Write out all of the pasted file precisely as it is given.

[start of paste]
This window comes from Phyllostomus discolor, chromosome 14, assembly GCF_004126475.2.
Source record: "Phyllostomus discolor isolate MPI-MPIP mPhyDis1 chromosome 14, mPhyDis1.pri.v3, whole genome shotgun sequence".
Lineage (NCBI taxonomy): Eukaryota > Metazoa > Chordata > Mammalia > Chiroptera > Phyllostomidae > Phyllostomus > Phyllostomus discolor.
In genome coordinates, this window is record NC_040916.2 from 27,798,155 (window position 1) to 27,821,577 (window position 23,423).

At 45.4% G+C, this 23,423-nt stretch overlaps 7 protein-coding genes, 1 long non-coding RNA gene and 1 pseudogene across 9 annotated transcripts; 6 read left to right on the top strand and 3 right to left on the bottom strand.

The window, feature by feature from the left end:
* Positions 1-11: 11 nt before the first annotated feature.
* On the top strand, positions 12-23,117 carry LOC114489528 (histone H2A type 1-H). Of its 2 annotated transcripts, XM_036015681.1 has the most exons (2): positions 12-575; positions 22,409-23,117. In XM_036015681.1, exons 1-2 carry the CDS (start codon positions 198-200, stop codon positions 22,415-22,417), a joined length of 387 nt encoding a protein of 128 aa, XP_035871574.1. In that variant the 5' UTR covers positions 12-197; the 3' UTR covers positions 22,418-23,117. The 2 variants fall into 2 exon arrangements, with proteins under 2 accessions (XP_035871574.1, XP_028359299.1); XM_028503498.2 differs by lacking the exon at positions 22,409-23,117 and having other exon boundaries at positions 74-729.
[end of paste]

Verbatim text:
This window comes from Phyllostomus discolor, chromosome 14, assembly GCF_004126475.2.
Source record: "Phyllostomus discolor isolate MPI-MPIP mPhyDis1 chromosome 14, mPhyDis1.pri.v3, whole genome shotgun sequence".
Lineage (NCBI taxonomy): Eukaryota > Metazoa > Chordata > Mammalia > Chiroptera > Phyllostomidae > Phyllostomus > Phyllostomus discolor.
In genome coordinates, this window is record NC_040916.2 from 27,798,155 (window position 1) to 27,821,577 (window position 23,423).

At 45.4% G+C, this 23,423-nt stretch overlaps 7 protein-coding genes, 1 long non-coding RNA gene and 1 pseudogene across 9 annotated transcripts; 6 read left to right on the top strand and 3 right to left on the bottom strand.

The window, feature by feature from the left end:
* Positions 1-11: 11 nt before the first annotated feature.
* On the top strand, positions 12-23,117 carry LOC114489528 (histone H2A type 1-H). Of its 2 annotated transcripts, XM_036015681.1 has the most exons (2): positions 12-575; positions 22,409-23,117. In XM_036015681.1, exons 1-2 carry the CDS (start codon positions 198-200, stop codon positions 22,415-22,417), a joined length of 387 nt encoding a protein of 128 aa, XP_035871574.1. In that variant the 5' UTR covers positions 12-197; the 3' UTR covers positions 22,418-23,117. The 2 variants fall into 2 exon arrangements, with proteins under 2 accessions (XP_035871574.1, XP_028359299.1); XM_028503498.2 differs by lacking the exon at positions 22,409-23,117 and having other exon boundaries at positions 74-729.